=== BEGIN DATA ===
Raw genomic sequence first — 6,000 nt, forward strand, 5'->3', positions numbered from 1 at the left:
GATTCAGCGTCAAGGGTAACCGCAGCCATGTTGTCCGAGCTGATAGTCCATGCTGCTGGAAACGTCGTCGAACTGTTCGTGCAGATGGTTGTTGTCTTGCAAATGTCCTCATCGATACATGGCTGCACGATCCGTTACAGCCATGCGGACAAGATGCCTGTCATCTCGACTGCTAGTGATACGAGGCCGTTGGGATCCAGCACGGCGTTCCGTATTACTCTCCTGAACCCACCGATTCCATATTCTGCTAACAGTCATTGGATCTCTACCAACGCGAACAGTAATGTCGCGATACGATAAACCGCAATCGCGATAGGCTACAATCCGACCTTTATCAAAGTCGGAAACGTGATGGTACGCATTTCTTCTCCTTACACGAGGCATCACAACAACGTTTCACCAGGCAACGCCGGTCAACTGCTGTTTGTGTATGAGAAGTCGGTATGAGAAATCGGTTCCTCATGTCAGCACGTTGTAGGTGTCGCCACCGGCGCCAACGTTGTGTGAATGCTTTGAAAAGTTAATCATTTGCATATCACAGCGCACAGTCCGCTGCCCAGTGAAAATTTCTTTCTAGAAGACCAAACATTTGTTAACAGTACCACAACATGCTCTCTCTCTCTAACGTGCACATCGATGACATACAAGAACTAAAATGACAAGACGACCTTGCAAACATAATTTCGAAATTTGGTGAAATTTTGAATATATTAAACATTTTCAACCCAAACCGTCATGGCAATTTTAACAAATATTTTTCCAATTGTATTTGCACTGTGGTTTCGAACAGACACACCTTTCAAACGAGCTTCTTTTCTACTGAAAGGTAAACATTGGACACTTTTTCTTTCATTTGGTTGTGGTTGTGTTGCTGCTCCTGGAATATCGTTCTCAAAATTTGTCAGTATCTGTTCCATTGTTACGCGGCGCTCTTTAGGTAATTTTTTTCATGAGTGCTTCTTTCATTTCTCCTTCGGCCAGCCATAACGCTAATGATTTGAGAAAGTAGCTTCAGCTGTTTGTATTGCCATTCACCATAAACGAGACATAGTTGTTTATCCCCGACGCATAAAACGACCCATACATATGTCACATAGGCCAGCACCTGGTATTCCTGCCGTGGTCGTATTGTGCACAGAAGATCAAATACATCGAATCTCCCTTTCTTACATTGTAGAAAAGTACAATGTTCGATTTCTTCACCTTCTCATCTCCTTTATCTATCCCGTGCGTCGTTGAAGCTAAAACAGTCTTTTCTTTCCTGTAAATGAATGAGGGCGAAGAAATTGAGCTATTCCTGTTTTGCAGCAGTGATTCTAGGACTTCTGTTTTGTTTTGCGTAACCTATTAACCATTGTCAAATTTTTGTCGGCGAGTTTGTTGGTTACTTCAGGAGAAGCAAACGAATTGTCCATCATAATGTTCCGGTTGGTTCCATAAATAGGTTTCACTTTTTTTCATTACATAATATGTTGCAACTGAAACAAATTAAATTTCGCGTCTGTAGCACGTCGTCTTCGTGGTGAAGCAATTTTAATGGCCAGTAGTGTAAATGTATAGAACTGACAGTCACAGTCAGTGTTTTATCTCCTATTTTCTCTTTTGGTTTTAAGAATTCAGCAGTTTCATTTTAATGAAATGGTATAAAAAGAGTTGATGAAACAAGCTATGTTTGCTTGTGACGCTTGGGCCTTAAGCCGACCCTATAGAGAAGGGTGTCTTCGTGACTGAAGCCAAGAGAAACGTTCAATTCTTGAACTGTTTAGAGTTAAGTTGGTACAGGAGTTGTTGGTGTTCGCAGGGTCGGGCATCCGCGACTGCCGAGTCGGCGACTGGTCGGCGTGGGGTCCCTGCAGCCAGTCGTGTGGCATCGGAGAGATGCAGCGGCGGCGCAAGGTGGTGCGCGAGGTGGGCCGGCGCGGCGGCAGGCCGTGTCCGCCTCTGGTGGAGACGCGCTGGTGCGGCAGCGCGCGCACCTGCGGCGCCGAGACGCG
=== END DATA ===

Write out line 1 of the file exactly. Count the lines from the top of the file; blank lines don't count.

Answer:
Raw genomic sequence first — 6,000 nt, forward strand, 5'->3', positions numbered from 1 at the left: